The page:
The first of the Long Island Rail Road's next generation of train cars should be delivered next month, the head of the trains' manufacturer said Wednesday.
Responding to a request from the MTA Board to come before its members and answer for the delays in the rollout of the LIRR's new "M9" trains, Kawasaki Chief Executive Officer Yoshinori Kanehana and a team of executives from the company appeared at the board's monthly meeting in Manhattan and offered assurances that the Japanese manufacturing giant is committed to completing the project promptly.
"It is true that the M9 project has had issues. That is not by anybody's choice. But we have been working diligently to recover as much time as possible," Kanehana said.
In September 2013, the railroad awarded a $1.8 billion contract to Kawasaki to design and manufacture the cars, which are expected to address the LIRR's booming ridership and replace the aging 1980s-era M3 electric cars. LIRR ridership is expected to grow further once the railroad links to Grand Central Terminal in 2022.
The first 92 cars — priced about $403 million — originally were supposed to roll out in September 2017, but their manufacturing has been besieged by setbacks, including from design problems and a derailment last year of several of the cars before they could be delivered. The LIRR expected to debut the trains in May, but railroad president Phillip Eng said some new issues that arose in testing again pushed back the rollout.
The railroad has exercised an option to buy an additional 110 cars, bringing the cost of the fleet of 202 to $734 million.
Kanehana said with about 80 percent of all outstanding problems fixed, he expects the LIRR to begin accepting the first 41 new trains cars "before the end of August." Testing of some of the new trains on the LIRR's tracks was scheduled to commence Wednesday night.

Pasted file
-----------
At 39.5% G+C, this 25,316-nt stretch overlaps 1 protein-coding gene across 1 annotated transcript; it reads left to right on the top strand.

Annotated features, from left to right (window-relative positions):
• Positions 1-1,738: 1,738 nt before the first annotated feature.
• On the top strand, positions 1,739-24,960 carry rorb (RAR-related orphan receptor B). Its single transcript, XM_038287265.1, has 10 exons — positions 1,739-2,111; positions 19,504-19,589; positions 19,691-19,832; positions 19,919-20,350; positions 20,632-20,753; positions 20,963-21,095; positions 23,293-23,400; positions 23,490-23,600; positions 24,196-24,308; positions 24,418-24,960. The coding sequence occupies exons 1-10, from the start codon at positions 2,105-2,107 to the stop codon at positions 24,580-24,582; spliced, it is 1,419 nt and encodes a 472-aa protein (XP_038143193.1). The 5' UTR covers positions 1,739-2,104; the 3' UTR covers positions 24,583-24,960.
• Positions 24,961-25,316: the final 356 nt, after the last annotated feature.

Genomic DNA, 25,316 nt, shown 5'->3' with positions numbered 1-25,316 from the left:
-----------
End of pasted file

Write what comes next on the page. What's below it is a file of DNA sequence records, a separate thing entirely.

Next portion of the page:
Among the issues still to be resolved, Kawasaki officials said, is a problem with the trains' automatic speed control function and with a new automatic station identification system on the cars. Kawasaki officials said the fix involves fine-tuning the exact location of the LIRR's 124 stations.
"We share the goals set by the LIRR that the M9 cars should be very reliable from day one of passenger service," Kanehana said.
Following a similar approach it took with the contractors behind the MTA's positive train control project, which has been beset with delays, the MTA Board last month sent a letter to Kawasaki executives requesting that they appear before them to answer for the recent problems with manufacturing the new trains.
MTA Board member Kevin Law, who represents Suffolk County, on Wednesday thanked Kanehana and his team for showing respect to the board, and for their "very reassuring" update.
LIRR President Phillip Eng similarly commended Kawasaki officials for attending the meeting in person — a response that he said was "indicative of your commitment."
Also on Wednesday, MTA chairman Patrick Foye announced the creation of a “train speed and safety task force” that will be tasked with finding ways to increase train speeds.
Although the task force, which will be chaired by former Federal Aviation Administration head Jane Garvey, was created to focus on subways, Foye said he will direct its members to also look at the MTA’s commuter railroads — the LIRR and Metro-North — “to improve speeds and add capacity by reviewing civil speed restrictions and making sure that speed signals are properly calibrated.”